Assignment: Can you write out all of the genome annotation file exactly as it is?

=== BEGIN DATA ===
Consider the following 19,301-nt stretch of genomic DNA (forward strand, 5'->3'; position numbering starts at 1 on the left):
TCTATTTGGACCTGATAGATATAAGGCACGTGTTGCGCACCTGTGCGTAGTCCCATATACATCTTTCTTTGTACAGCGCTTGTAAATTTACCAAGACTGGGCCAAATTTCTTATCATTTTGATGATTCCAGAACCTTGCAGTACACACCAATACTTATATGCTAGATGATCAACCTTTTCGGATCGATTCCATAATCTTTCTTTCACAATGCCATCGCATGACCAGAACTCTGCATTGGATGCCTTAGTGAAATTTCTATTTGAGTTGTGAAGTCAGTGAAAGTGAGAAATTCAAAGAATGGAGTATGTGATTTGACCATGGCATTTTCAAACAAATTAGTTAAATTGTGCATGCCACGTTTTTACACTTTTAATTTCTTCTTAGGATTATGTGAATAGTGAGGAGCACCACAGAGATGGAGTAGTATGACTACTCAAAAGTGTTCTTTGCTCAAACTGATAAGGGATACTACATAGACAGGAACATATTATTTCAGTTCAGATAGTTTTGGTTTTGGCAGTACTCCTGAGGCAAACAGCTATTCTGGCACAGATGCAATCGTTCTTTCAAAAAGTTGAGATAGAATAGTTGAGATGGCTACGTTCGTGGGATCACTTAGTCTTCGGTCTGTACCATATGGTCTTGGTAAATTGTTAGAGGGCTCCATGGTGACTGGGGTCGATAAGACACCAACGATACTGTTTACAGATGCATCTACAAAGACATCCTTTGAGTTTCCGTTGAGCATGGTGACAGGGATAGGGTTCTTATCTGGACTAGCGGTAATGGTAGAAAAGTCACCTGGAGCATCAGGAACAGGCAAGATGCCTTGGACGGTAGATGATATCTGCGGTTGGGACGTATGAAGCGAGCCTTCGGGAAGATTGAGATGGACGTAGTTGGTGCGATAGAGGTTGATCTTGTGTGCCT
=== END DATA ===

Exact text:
Consider the following 19,301-nt stretch of genomic DNA (forward strand, 5'->3'; position numbering starts at 1 on the left):
TCTATTTGGACCTGATAGATATAAGGCACGTGTTGCGCACCTGTGCGTAGTCCCATATACATCTTTCTTTGTACAGCGCTTGTAAATTTACCAAGACTGGGCCAAATTTCTTATCATTTTGATGATTCCAGAACCTTGCAGTACACACCAATACTTATATGCTAGATGATCAACCTTTTCGGATCGATTCCATAATCTTTCTTTCACAATGCCATCGCATGACCAGAACTCTGCATTGGATGCCTTAGTGAAATTTCTATTTGAGTTGTGAAGTCAGTGAAAGTGAGAAATTCAAAGAATGGAGTATGTGATTTGACCATGGCATTTTCAAACAAATTAGTTAAATTGTGCATGCCACGTTTTTACACTTTTAATTTCTTCTTAGGATTATGTGAATAGTGAGGAGCACCACAGAGATGGAGTAGTATGACTACTCAAAAGTGTTCTTTGCTCAAACTGATAAGGGATACTACATAGACAGGAACATATTATTTCAGTTCAGATAGTTTTGGTTTTGGCAGTACTCCTGAGGCAAACAGCTATTCTGGCACAGATGCAATCGTTCTTTCAAAAAGTTGAGATAGAATAGTTGAGATGGCTACGTTCGTGGGATCACTTAGTCTTCGGTCTGTACCATATGGTCTTGGTAAATTGTTAGAGGGCTCCATGGTGACTGGGGTCGATAAGACACCAACGATACTGTTTACAGATGCATCTACAAAGACATCCTTTGAGTTTCCGTTGAGCATGGTGACAGGGATAGGGTTCTTATCTGGACTAGCGGTAATGGTAGAAAAGTCACCTGGAGCATCAGGAACAGGCAAGATGCCTTGGACGGTAGATGATATCTGCGGTTGGGACGTATGAAGCGAGCCTTCGGGAAGATTGAGATGGACGTAGTTGGTGCGATAGAGGTTGATCTTGTGTGCCT